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World applauds Venus Williams’ response to Naomi Osaka’s withdrawal from French Open

Tennis champions, Naomi Osaka (left) and Venus Williams (right). Source: Getty

When asked how she ‘copes’ with media pressure, tennis legend Venus Williams pulled no punches, delivering an iconic response that’s been widely praised by her supporters.

As tennis champions rally around Naomi Osaka after her withdrawal from the French Open, Venus Williams has delivered what fans have dubbed the ‘best response’ yet.

Asked by a reporter about how she handles the pressure of competing at an elite level, Venus Williams shot back: “For me personally how I ‘deal’ with it is that I know every single person asking me a question can’t play as well as I can, and never will.”

“So, no matter what you say or what you write, you’ll never light a candle to me,” she continued. 

“That’s how I deal with it. Other people deal with it differently.”

Williams’ confident reply earned respect from those on social media, who labelled her a “Queen”.

“Venus Williams said your insults can’t reach me because you’re not at my level,” one person tweeted.

“Venus Williams rips every critic over the past FOUR decades to shreds in 15 seconds. Put this in The Louvre!” another person wrote.

Williams was responding to Naomi Osaka’s belief that post-match media interviews were harmful to her mental health and described the press conferences as “kicking a person when they’re down”.

Following her comments, an interview resurfaced on social media of Williams’ father lashing out at a journalist in 1995 for asking the 14-year-old questions he deemed inappropriate.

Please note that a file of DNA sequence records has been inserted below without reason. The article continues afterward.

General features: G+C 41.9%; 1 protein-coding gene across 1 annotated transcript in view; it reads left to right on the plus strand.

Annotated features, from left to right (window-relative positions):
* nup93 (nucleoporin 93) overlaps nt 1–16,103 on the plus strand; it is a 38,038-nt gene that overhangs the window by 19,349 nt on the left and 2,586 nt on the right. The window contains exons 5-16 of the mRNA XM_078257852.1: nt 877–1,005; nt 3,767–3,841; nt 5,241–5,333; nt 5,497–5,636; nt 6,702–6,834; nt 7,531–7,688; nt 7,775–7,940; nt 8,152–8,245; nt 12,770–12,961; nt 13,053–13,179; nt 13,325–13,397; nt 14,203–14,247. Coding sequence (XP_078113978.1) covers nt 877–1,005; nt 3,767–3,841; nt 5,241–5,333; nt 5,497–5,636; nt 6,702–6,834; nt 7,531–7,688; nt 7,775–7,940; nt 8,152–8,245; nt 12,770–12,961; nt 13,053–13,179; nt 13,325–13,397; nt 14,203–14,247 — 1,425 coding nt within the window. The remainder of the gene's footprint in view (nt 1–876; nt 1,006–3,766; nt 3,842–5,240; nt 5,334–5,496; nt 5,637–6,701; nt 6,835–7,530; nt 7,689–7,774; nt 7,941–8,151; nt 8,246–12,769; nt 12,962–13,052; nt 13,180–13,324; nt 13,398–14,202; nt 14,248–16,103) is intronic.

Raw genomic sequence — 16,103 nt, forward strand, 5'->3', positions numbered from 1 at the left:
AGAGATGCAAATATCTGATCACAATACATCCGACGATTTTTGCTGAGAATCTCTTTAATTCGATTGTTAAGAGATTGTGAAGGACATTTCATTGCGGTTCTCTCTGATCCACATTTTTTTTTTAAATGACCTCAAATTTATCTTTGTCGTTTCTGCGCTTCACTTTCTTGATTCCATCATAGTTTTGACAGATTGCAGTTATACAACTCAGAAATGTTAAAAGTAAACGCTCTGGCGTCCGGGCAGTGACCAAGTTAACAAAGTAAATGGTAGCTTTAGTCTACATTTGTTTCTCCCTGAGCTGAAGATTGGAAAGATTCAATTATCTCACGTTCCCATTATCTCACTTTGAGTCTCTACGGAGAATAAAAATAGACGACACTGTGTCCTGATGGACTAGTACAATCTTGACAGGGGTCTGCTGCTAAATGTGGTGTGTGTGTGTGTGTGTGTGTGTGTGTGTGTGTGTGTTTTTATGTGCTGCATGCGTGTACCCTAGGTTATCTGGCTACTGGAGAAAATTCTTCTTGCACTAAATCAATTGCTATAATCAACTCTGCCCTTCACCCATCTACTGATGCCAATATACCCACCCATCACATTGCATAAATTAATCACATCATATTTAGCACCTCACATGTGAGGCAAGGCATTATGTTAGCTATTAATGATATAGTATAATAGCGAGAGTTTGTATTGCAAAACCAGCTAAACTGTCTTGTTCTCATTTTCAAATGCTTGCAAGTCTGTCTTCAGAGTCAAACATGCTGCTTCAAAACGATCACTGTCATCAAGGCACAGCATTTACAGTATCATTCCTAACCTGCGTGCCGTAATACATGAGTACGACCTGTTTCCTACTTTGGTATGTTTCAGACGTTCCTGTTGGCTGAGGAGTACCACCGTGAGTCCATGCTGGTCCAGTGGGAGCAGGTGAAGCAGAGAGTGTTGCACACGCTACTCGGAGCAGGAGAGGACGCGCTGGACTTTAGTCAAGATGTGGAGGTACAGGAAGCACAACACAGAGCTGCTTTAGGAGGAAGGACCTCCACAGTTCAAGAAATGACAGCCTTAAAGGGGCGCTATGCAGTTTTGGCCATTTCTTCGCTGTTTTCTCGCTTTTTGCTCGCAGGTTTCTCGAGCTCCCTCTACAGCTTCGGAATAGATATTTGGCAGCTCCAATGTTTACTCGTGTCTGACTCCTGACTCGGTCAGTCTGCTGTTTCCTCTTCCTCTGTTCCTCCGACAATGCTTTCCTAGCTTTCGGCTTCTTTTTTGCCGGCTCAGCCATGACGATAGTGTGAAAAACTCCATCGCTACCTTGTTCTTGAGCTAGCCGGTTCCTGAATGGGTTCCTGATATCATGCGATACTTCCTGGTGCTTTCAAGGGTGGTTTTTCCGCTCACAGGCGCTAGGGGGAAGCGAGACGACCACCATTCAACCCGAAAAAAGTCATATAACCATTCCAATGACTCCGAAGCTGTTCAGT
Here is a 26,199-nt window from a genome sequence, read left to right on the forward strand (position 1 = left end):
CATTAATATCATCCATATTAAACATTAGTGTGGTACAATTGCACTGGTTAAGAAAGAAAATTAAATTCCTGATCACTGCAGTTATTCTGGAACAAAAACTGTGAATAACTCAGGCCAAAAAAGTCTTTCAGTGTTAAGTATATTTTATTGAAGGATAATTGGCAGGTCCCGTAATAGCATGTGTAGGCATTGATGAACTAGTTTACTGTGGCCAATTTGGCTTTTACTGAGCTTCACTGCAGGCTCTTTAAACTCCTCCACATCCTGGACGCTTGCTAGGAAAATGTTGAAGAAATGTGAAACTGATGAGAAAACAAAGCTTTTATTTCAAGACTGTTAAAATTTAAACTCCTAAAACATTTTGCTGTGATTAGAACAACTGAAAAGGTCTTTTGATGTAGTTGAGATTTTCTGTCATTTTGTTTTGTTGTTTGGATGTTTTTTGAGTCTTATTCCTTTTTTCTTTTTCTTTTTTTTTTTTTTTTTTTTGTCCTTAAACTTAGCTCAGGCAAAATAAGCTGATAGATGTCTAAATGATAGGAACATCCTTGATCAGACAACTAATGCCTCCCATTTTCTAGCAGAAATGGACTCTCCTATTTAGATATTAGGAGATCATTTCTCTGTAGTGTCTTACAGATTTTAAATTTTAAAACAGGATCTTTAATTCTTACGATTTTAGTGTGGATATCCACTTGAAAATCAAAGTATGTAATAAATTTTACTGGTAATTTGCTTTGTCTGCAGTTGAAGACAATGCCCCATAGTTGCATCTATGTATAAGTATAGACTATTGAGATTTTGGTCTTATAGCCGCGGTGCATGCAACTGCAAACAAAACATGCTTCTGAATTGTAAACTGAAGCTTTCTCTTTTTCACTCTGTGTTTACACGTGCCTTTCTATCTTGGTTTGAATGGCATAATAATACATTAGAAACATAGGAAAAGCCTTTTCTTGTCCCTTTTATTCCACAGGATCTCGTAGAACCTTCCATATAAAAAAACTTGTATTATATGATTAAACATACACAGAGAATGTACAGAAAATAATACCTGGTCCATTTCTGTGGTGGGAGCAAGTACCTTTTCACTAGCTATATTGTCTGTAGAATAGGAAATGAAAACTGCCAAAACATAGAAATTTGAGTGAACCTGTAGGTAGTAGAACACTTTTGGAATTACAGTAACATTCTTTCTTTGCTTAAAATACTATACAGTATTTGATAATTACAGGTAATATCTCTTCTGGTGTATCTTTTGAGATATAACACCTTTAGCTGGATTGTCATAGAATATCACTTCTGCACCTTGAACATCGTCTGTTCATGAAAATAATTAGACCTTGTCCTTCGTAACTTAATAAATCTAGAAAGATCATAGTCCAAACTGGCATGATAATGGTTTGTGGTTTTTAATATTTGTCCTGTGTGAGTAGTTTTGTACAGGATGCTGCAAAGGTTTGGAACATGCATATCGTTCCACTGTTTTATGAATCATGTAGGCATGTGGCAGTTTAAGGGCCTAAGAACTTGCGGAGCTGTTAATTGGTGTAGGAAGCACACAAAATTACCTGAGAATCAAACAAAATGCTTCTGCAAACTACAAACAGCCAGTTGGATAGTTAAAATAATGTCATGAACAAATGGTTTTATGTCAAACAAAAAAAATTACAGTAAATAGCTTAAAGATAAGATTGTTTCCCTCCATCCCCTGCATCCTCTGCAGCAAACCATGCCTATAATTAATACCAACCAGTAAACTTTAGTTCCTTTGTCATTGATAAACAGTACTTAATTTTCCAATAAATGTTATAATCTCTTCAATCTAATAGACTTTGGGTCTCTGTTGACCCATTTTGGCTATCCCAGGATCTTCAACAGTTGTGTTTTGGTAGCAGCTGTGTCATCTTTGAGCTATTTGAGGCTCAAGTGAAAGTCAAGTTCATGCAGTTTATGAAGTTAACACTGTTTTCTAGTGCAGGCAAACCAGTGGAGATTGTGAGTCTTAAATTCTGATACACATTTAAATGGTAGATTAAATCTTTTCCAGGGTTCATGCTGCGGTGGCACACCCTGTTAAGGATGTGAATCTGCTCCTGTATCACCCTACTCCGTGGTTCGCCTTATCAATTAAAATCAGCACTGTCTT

Retweeting the video, fans of Osaka and Williams claimed the video showed what young female athletes are up against.

In the video, Williams told a US journalist that she believed she could beat her opponent. 

The journalist then repeated her quote back to her and then declared, “you’re very confident… you say it so easily, why?”

It was at that point in which her father, Richard Williams, interrupted the interview.

“She said it with so much confidence the first time but you keep going on and on. You’ve got to understand that you’re dealing with the image of a 14-year-old child,” Mr Wiliams said.

“You’re dealing with a little black kid and her confidence... Let her be, leave her alone!”

Osaka won widespread support from tennis stars after her admission that she faced anxiety and depression since the 2018 US Open.

That year, a 20-year-old Osaka was booed on stage during her first-ever Grand Slam win after beating fan-favourite Serena Williams. 

After enduring the booing for 30 seconds, a teary Osaka pushed her cap forward to shield her eyes and Williams put her arm around her opponent. 

Her voice audibly shaking, Osaka told the rumbling crowd: "I'm sorry... I know that everyone was cheering for her, and I am sorry it had to end like this. I just want to say thank you for watching the match."

Responding to Osaka’s withdrawal from the French Open, Serena Williams told reporters she wished she “could give her a hug because I know what it’s like.”

“Not everyone is the same. I’m thick. Other people are thin. Everyone is different and everyone handles things differently,” Williams told reporters.

“You just have to let her handle it the way she wants to and the best way she thinks she can. That’s the only thing I can say. I think she is doing the best she can.”

Readers seeking support with mental health can contact Beyond Blue on 1300 22 4636. More information is available at http://Beyondblue.org.au. 

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